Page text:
Alright, enough blabber, onto the film itself. Bottle Rocket is a caper comedy about a couple of twenty-something Texans (just like Anderson and the Wilsons were when they made the film) determined to become master thieves. It begins when Dignan (Owen Wilson) aids his best friend Anthony (Luke Wilson) in “escaping” from a mental hospital. In truth, Anthony checked himself in voluntarily and it happens to be the last day of his stay, but he goes along with the charade to please his friend. Dignan, who is both endlessly optimistic and endlessly naive, then shares his “75-year plan” for a glamorous life of crime. Hopefully you’re beginning to see the style of humor the film employs.

Dignan’s scheme includes a few small-time heists before meeting with a Mr. Henry (played by James Caan, perhaps best known for his role as Sonny Corleone in The Godfather), whose landscaping business Dignan worked for (and was fired from). Dignan seems to believe Mr. Henry is some kind of criminal mastermind, though whether or not that’s the case remains in question for much of the film, and the truth of the matter is best left unspoiled. Anthony goes along with the idea for much the same reasons he allowed Dignan to “rescue” him from the mental hospital—he doesn’t want to disappoint his friend, who’s oh so excited, and hey, he’s got nothing better to do.

Along the way, the two recruit Bob Mapplethorp (Robert Musgrave) as a getaway driver, because he’s the only person they know who owns a car. Although in fact, the car belongs to Bob’s wealthy parents. The eccentric trio endures a great deal of mockery from Bob’s brother, John Mapplethorp, aka Futureman (Andrew Wilson), whenever he crosses their path.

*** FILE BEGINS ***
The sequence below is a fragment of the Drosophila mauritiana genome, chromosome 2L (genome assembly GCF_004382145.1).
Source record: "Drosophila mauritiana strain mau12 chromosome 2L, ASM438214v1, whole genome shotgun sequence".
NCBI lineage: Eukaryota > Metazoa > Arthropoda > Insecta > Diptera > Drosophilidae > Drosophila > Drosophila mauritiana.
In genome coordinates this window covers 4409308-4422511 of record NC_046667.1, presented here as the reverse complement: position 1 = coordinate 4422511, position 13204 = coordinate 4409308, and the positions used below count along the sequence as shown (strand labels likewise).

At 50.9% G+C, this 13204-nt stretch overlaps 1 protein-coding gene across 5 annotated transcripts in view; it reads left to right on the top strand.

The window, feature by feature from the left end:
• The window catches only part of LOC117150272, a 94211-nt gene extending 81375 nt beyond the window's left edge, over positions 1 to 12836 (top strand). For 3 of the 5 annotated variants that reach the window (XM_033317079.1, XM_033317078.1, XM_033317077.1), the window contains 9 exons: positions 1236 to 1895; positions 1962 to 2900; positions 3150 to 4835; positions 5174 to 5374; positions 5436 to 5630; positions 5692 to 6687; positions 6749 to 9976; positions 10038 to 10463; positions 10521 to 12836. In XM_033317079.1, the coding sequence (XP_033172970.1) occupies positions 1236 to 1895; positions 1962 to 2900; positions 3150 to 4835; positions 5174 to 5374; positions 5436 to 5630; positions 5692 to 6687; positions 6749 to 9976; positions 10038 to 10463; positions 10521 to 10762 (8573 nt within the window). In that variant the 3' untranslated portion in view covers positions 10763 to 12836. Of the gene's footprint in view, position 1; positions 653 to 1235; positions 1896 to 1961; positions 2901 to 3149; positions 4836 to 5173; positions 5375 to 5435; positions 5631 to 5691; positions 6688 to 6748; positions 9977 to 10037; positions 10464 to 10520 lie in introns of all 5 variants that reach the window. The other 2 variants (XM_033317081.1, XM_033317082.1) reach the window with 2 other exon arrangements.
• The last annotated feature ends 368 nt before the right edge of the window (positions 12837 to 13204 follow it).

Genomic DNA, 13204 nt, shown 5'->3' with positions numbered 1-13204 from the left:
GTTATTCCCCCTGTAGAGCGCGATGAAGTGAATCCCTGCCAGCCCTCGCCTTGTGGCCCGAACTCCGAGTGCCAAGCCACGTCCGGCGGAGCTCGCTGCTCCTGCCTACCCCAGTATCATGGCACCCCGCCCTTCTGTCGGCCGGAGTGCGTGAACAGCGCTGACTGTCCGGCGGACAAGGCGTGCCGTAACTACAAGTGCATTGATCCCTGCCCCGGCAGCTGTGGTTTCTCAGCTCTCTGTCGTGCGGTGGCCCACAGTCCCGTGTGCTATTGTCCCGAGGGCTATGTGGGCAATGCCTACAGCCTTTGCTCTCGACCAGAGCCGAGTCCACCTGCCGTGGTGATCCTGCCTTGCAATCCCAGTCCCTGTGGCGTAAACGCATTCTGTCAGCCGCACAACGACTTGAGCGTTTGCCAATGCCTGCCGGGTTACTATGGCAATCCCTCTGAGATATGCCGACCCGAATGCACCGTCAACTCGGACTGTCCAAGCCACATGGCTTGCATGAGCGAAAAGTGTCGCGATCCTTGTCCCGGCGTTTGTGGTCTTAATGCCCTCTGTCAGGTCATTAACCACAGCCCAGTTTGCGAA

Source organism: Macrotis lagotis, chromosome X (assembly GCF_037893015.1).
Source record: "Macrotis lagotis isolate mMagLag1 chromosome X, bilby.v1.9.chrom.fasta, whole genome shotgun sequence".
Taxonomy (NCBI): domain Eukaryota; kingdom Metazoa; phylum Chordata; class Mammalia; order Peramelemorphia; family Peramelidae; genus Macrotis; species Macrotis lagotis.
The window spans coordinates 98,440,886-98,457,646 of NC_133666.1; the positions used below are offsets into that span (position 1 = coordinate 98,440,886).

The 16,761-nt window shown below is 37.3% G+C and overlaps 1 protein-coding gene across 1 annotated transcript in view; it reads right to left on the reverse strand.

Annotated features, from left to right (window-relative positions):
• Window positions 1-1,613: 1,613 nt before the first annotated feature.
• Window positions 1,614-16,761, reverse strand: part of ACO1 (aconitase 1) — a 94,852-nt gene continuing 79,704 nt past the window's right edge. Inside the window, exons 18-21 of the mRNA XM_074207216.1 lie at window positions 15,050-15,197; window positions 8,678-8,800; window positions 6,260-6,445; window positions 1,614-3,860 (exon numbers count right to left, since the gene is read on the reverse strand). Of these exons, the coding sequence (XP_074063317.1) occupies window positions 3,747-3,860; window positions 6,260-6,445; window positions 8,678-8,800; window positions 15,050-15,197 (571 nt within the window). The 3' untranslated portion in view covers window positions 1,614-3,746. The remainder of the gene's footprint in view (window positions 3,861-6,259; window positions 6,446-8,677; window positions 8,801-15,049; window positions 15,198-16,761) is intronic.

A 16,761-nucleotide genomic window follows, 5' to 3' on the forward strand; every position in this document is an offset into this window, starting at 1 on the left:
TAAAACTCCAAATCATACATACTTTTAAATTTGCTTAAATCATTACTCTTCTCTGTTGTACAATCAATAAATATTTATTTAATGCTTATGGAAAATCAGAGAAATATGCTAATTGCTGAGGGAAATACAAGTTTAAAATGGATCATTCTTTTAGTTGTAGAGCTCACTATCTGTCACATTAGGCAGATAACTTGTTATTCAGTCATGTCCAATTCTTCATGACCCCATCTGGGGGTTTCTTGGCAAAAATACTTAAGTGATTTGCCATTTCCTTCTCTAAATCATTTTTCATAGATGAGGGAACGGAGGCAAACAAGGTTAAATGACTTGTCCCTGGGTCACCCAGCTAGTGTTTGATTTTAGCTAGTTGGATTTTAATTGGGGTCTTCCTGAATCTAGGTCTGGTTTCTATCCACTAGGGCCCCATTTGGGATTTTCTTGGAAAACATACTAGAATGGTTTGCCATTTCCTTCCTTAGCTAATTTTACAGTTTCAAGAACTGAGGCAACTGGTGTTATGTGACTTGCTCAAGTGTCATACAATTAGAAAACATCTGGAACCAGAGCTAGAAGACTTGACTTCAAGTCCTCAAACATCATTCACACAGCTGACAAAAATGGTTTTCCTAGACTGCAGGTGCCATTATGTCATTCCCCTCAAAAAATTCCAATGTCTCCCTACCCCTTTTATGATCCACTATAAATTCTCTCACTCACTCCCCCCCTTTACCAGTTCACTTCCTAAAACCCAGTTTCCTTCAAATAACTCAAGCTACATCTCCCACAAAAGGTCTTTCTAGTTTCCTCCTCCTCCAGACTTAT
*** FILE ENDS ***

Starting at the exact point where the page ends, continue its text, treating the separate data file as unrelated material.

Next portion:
After they rob a local bookstore (in hilarious fashion), the guys hide out in a cheap motel near the Mexican border. There begins another major plotline, as Anthony falls in love with a Paraguayan maid named Inez, though she speaks little English and he no Spanish. That alone is a fantastic indication of Anthony’s character, and it makes it all the funnier that he’s the voice of reason in the film’s merry little band of thieves.

Bottle Rocket is great entertainment whether you’ve heard of Wes Anderson or not. Dignan, Anthony, and Bob are lovable misfits, and their interactions make for a great deal of subtle, witty humor. If you’re familiar with Anderson’s work and aren’t a fan then this one may not be for you. However, I recommend you check it out nonetheless. He’s the type of director that can take some time and understanding to appreciate. If you’ve put that time in and still don’t like his work, well, there’s no accounting for taste. I mean, anyone who disagrees with Marty freakin’ Scorsese on the subject of film is probably missing the point. Anyway, watch the damn thing and see for yourself.

Check out the trailer below and follow the writer on Twitter @NateKreichman.